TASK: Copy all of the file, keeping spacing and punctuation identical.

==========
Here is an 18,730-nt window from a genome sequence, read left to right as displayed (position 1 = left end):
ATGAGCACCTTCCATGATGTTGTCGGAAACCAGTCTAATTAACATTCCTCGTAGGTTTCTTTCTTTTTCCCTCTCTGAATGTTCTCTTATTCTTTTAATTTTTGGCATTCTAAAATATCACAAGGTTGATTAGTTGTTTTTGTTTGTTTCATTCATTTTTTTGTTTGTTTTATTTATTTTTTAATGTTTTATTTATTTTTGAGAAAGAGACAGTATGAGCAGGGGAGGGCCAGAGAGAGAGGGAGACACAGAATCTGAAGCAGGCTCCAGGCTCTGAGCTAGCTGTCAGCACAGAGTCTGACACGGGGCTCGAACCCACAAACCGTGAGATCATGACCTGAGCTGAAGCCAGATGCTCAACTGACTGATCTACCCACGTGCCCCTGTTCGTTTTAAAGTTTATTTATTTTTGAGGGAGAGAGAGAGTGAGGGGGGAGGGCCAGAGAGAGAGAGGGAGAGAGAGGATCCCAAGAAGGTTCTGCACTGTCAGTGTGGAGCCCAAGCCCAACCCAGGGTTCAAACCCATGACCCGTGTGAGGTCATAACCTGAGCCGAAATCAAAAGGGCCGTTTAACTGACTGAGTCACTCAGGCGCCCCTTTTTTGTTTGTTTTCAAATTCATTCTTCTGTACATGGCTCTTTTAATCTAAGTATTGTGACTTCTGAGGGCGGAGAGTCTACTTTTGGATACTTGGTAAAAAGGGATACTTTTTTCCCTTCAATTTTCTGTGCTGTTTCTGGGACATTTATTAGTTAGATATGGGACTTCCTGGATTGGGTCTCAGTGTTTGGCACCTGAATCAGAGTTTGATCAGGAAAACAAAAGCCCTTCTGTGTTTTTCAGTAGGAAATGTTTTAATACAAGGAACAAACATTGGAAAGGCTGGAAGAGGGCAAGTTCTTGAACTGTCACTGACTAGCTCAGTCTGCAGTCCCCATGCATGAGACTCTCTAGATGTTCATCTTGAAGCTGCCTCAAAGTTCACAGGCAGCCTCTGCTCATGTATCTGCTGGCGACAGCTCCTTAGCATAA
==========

Here is an 18,730-nt window from a genome sequence, read left to right as displayed (position 1 = left end):
ATGAGCACCTTCCATGATGTTGTCGGAAACCAGTCTAATTAACATTCCTCGTAGGTTTCTTTCTTTTTCCCTCTCTGAATGTTCTCTTATTCTTTTAATTTTTGGCATTCTAAAATATCACAAGGTTGATTAGTTGTTTTTGTTTGTTTCATTCATTTTTTTGTTTGTTTTATTTATTTTTTAATGTTTTATTTATTTTTGAGAAAGAGACAGTATGAGCAGGGGAGGGCCAGAGAGAGAGGGAGACACAGAATCTGAAGCAGGCTCCAGGCTCTGAGCTAGCTGTCAGCACAGAGTCTGACACGGGGCTCGAACCCACAAACCGTGAGATCATGACCTGAGCTGAAGCCAGATGCTCAACTGACTGATCTACCCACGTGCCCCTGTTCGTTTTAAAGTTTATTTATTTTTGAGGGAGAGAGAGAGTGAGGGGGGAGGGCCAGAGAGAGAGAGGGAGAGAGAGGATCCCAAGAAGGTTCTGCACTGTCAGTGTGGAGCCCAAGCCCAACCCAGGGTTCAAACCCATGACCCGTGTGAGGTCATAACCTGAGCCGAAATCAAAAGGGCCGTTTAACTGACTGAGTCACTCAGGCGCCCCTTTTTTGTTTGTTTTCAAATTCATTCTTCTGTACATGGCTCTTTTAATCTAAGTATTGTGACTTCTGAGGGCGGAGAGTCTACTTTTGGATACTTGGTAAAAAGGGATACTTTTTTCCCTTCAATTTTCTGTGCTGTTTCTGGGACATTTATTAGTTAGATATGGGACTTCCTGGATTGGGTCTCAGTGTTTGGCACCTGAATCAGAGTTTGATCAGGAAAACAAAAGCCCTTCTGTGTTTTTCAGTAGGAAATGTTTTAATACAAGGAACAAACATTGGAAAGGCTGGAAGAGGGCAAGTTCTTGAACTGTCACTGACTAGCTCAGTCTGCAGTCCCCATGCATGAGACTCTCTAGATGTTCATCTTGAAGCTGCCTCAAAGTTCACAGGCAGCCTCTGCTCATGTATCTGCTGGCGACAGCTCCTTAGCATAA